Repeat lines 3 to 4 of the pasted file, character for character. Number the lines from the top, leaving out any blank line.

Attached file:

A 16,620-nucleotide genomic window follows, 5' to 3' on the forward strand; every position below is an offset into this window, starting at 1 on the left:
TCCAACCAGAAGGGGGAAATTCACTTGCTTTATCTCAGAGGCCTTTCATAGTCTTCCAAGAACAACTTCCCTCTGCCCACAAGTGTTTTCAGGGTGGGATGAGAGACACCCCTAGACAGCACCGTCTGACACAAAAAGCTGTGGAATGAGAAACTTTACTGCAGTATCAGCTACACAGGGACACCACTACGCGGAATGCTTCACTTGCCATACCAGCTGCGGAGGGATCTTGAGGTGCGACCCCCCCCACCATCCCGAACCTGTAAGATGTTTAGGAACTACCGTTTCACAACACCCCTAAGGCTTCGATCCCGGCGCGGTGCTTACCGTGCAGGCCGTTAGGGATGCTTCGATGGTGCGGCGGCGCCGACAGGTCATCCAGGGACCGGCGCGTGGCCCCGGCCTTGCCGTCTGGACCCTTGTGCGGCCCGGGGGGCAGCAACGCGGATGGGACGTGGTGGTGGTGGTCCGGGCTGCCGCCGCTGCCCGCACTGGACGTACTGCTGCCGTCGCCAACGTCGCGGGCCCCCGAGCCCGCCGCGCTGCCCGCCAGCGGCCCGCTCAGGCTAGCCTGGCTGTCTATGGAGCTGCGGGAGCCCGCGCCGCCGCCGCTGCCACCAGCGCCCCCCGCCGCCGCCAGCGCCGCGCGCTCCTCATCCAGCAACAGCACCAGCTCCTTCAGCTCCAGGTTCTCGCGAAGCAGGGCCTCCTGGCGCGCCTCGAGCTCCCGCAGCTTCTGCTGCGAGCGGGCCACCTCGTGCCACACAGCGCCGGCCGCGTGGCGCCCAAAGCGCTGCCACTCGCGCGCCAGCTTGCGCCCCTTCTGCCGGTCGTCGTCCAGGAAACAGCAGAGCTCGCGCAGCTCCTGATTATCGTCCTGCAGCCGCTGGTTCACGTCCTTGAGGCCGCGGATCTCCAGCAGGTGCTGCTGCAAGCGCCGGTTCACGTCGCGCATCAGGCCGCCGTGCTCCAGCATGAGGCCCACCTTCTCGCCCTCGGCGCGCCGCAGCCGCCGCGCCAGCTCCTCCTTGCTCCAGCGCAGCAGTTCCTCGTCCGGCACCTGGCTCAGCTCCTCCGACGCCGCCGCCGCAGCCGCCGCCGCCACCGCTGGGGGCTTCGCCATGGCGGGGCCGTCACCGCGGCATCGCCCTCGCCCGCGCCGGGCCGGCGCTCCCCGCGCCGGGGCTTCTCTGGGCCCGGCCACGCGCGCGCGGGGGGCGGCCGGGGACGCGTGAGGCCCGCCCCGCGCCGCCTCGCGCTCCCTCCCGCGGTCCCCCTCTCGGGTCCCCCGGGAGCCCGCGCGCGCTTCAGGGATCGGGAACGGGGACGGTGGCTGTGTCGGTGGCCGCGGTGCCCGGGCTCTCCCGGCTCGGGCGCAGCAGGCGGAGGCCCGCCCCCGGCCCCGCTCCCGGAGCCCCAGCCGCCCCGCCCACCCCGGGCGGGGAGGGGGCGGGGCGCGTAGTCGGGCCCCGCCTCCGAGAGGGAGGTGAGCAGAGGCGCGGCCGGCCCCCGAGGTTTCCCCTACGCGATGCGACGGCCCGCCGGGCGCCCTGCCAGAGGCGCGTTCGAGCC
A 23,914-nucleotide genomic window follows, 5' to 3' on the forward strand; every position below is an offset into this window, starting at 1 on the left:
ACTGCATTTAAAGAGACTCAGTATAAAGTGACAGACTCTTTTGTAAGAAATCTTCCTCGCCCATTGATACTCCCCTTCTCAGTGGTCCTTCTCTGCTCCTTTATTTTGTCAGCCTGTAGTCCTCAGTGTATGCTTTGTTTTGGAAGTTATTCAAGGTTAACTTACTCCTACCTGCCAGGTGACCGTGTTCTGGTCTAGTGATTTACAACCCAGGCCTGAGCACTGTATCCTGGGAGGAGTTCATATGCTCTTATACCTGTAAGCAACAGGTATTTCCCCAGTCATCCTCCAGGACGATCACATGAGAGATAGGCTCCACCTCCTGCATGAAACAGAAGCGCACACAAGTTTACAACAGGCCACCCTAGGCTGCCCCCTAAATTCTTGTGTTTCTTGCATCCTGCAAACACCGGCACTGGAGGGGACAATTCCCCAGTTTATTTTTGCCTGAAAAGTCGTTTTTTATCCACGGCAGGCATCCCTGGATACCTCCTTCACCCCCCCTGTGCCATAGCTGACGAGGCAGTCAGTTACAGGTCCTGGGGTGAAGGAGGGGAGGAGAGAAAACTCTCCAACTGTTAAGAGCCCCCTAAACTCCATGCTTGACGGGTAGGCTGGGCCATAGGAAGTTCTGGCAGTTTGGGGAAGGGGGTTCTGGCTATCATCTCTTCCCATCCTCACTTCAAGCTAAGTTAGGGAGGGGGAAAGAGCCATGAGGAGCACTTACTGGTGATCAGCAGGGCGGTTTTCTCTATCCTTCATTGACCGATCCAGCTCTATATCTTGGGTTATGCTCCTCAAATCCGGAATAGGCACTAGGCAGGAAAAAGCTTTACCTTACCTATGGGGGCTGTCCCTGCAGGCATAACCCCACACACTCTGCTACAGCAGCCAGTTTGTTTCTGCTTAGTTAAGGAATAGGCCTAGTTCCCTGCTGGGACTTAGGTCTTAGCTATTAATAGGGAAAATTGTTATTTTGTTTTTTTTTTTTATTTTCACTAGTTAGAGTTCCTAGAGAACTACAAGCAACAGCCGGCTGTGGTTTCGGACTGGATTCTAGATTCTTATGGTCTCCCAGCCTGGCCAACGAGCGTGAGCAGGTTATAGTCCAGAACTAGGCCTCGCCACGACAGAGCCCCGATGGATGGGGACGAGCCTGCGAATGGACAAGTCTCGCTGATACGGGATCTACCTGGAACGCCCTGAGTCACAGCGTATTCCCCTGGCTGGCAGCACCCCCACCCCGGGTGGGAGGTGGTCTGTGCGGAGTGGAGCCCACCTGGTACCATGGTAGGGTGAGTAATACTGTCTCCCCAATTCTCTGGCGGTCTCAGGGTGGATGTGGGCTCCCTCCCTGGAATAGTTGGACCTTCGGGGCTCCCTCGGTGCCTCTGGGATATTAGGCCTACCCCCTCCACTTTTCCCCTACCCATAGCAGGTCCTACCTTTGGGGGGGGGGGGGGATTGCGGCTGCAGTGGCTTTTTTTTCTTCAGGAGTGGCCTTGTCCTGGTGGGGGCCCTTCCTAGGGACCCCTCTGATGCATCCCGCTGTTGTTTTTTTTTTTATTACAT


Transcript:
A 23,914-nucleotide genomic window follows, 5' to 3' on the forward strand; every position below is an offset into this window, starting at 1 on the left:
ACTGCATTTAAAGAGACTCAGTATAAAGTGACAGACTCTTTTGTAAGAAATCTTCCTCGCCCATTGATACTCCCCTTCTCAGTGGTCCTTCTCTGCTCCTTTATTTTGTCAGCCTGTAGTCCTCAGTGTATGCTTTGTTTTGGAAGTTATTCAAGGTTAACTTACTCCTACCTGCCAGGTGACCGTGTTCTGGTCTAGTGATTTACAACCCAGGCCTGAGCACTGTATCCTGGGAGGAGTTCATATGCTCTTATACCTGTAAGCAACAGGTATTTCCCCAGTCATCCTCCAGGACGATCACATGAGAGATAGGCTCCACCTCCTGCATGAAACAGAAGCGCACACAAGTTTACAACAGGCCACCCTAGGCTGCCCCCTAAATTCTTGTGTTTCTTGCATCCTGCAAACACCGGCACTGGAGGGGACAATTCCCCAGTTTATTTTTGCCTGAAAAGTCGTTTTTTATCCACGGCAGGCATCCCTGGATACCTCCTTCACCCCCCCTGTGCCATAGCTGACGAGGCAGTCAGTTACAGGTCCTGGGGTGAAGGAGGGGAGGAGAGAAAACTCTCCAACTGTTAAGAGCCCCCTAAACTCCATGCTTGACGGGTAGGCTGGGCCATAGGAAGTTCTGGCAGTTTGGGGAAGGGGGTTCTGGCTATCATCTCTTCCCATCCTCACTTCAAGCTAAGTTAGGGAGGGGGAAAGAGCCATGAGGAGCACTTACTGGTGATCAGCAGGGCGGTTTTCTCTATCCTTCATTGACCGATCCAGCTCTATATCTTGGGTTATGCTCCTCAAATCCGGAATAGGCACTAGGCAGGAAAAAGCTTTACCTTACCTATGGGGGCTGTCCCTGCAGGCATAACCCCACACACTCTGCTACAGCAGCCAGTTTGTTTCTGCTTAGTTAAGGAATAGGCCTAGTTCCCTGCTGGGACTTAGGTCTTAGCTATTAATAGGGAAAATTGTTATTTTGTTTTTTTTTTTTATTTTCACTAGTTAGAGTTCCTAGAGAACTACAAGCAACAGCCGGCTGTGGTTTCGGACTGGATTCTAGATTCTTATGGTCTCCCAGCCTGGCCAACGAGCGTGAGCAGGTTATAGTCCAGAACTAGGCCTCGCCACGACAGAGCCCCGATGGATGGGGACGAGCCTGCGAATGGACAAGTCTCGCTGATACGGGATCTACCTGGAACGCCCTGAGTCACAGCGTATTCCCCTGGCTGGCAGCACCCCCACCCCGGGTGGGAGGTGGTCTGTGCGGAGTGGAGCCCACCTGGTACCATGGTAGGGTGAGTAATACTGTCTCCCCAATTCTCTGGCGGTCTCAGGGTGGATGTGGGCTCCCTCCCTGGAATAGTTGGACCTTCGGGGCTCCCTCGGTGCCTCTGGGATATTAGGCCTACCCCCTCCACTTTTCCCCTACCCATAGCAGGTCCTACCTTTGGGGGGGGGGGGGGATTGCGGCTGCAGTGGCTTTTTTTTCTTCAGGAGTGGCCTTGTCCTGGTGGGGGCCCTTCCTAGGGACCCCTCTGATGCATCCCGCTGTTGTTTTTTTTTTTATTACAT